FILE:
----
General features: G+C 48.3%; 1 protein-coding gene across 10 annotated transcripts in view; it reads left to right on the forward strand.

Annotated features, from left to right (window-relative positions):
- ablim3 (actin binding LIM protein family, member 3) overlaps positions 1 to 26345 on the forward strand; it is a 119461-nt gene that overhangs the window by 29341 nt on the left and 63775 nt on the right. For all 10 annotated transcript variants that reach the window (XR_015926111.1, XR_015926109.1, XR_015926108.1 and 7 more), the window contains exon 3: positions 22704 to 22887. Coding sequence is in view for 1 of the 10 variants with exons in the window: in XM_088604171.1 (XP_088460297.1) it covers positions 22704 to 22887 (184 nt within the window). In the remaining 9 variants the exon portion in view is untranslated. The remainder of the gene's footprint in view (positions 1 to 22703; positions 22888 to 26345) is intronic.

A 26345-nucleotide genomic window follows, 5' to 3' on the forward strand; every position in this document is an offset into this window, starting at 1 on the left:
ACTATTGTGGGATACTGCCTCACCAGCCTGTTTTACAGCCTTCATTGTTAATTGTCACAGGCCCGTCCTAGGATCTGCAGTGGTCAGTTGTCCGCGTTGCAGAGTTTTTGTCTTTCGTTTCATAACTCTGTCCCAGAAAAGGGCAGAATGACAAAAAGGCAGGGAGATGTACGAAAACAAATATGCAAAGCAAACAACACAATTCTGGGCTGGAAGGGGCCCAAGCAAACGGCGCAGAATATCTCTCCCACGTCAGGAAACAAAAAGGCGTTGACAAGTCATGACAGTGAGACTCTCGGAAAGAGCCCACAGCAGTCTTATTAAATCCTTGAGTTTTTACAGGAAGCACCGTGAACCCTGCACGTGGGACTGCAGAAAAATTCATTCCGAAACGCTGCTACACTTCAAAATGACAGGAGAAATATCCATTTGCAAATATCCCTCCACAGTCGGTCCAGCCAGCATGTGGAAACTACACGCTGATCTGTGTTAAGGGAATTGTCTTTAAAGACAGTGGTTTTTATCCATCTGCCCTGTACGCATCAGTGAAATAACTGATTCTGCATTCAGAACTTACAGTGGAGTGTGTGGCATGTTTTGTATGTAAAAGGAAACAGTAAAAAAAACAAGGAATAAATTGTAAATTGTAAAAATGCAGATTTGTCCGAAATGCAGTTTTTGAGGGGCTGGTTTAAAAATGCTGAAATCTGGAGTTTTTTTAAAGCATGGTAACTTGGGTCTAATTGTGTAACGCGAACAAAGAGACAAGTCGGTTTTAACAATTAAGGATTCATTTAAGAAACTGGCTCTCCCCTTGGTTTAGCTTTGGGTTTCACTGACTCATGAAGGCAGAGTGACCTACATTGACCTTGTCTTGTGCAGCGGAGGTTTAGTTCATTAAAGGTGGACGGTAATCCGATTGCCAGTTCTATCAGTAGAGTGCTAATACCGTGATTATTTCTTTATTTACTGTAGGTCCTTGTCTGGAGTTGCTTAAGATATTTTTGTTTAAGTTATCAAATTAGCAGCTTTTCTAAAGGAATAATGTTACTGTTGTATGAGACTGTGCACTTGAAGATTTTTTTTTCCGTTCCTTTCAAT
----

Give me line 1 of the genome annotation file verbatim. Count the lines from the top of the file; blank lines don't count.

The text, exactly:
General features: G+C 48.3%; 1 protein-coding gene across 10 annotated transcripts in view; it reads left to right on the forward strand.